We acknowledge the Gadigal of the Eora Nation, the traditional custodians of the Country on which the Art Gallery of New South Wales stands.

Our new library, archive and children’s art library

A large space with many rows of books on shelves as well as tables with seating

Inside the new library, archive and children’s art library

The library and archive at the Art Gallery of New South Wales has undergone the most important transformation in its history.

As part of the Sydney Modern Project, the Art Gallery’s original building has been revitalised, with the library and archive rehoused in beautiful new facilities – a move that has also occasioned a rethinking of its role, services and collections.

Most significant among these is a new children’s art library, the first of its kind in Australia and one of only a few in the world.

The Ashley Dawson-Damer Children’s Art Library – named after the Gallery trustee whose generous gift made it possible – is colourful, light-filled and welcoming. It was designed to provide a sense of discovery and wonder, and be a place for ideas and imagination, with child-sized ‘cubby houses’ for reading, tables for engaged learning, and a big comfortable lounge for adults to read with kids, and older children to become absorbed in a book.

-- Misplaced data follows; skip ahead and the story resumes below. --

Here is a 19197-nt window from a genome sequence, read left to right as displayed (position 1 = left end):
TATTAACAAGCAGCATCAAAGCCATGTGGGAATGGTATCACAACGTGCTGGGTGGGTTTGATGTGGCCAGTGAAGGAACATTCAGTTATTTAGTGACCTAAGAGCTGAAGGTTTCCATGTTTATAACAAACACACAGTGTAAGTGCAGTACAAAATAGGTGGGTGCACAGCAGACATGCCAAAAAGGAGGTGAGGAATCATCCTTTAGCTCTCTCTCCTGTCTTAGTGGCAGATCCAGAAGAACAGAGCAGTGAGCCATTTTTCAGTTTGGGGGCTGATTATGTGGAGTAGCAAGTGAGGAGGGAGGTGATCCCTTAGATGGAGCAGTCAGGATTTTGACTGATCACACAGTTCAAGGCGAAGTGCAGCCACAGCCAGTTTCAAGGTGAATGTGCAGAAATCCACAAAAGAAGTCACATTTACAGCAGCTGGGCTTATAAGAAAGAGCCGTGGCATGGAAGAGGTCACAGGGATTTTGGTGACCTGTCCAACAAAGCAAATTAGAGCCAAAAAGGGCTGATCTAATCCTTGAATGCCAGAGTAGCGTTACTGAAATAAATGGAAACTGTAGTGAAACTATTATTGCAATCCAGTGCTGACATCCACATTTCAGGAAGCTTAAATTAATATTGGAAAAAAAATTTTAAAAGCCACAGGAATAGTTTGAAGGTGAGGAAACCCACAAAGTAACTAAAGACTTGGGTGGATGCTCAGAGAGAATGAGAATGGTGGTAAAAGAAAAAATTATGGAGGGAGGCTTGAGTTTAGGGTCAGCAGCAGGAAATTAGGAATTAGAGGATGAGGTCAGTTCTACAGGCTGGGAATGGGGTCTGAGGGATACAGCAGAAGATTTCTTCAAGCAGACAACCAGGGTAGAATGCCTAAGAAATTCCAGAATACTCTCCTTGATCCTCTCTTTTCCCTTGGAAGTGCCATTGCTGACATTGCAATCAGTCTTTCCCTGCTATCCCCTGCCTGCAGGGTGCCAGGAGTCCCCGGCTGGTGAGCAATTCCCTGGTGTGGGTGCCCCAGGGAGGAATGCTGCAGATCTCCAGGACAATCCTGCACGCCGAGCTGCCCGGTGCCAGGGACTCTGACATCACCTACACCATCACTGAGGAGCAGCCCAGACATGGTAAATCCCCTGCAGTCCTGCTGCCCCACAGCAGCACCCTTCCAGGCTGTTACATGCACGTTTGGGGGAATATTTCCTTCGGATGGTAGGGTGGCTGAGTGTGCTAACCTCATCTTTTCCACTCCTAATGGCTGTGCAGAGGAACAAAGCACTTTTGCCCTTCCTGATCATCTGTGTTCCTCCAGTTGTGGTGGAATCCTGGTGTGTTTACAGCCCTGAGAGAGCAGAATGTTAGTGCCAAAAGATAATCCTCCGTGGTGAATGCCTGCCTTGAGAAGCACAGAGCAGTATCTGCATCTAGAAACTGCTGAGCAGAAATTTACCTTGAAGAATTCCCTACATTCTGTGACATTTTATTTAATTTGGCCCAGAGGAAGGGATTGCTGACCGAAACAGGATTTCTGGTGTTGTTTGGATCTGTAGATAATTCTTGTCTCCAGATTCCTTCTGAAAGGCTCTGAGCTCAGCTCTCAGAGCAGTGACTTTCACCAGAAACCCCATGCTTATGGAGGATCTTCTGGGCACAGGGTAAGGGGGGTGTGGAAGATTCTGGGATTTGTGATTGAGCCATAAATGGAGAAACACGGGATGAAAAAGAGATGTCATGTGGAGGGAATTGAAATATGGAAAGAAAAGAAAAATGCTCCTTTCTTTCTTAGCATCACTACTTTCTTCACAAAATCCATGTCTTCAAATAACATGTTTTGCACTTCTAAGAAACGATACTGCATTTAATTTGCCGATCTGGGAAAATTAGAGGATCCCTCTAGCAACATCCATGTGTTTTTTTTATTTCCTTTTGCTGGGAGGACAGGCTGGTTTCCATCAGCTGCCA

This is a place for young people and their families to drop by to enjoy a collection especially for them, including books about art and artists and books by artists. Books in languages other than English and books by First Nations authors and illustrators form an essential part of this collection, as well as books for children living with disability or who have access requirements. A hearing loop is active in these spaces, which will host a regular program of events and activities.

Image of the Art Gallery of New South Wales as produced by Mogamma for Tonkin Zulaikha Greer Architects © Mogamma

Image of the Art Gallery of New South Wales’ children’s art library, as produced by Mogamma for Tonkin Zulaikha Greer Architects © Mogamma

This idea of access and openness extends to the rest of the library, named the Edmund and Joanna Capon Research Library, in honour of our former director, who led the Art Gallery from 1978 to 2011, and his wife.

The capacity for visitors to browse the book and periodical collections on open shelves emerged as a top priority from wide consultation with artists and researchers in the planning stages. More than a few noted that creativity often involves the chance discoveries that open shelves facilitate. Over a 100,000 books and 1400 periodical titles are consequently available for browsing. One in every five items is in a language other than English and many more are bilingual.

Open access is a departure from current trends, where the cost of space has seen collections put into storage, to be accessed only on request. The open-access model, however, supports recent thinking about the role of space in shaping the experience of visitors to museums, promoting an interactive model of encounter where learning arises from meaningful experiences. This model also serves artists by providing a place and services where people can learn more about artists, in addition to our role in documenting artistic practice.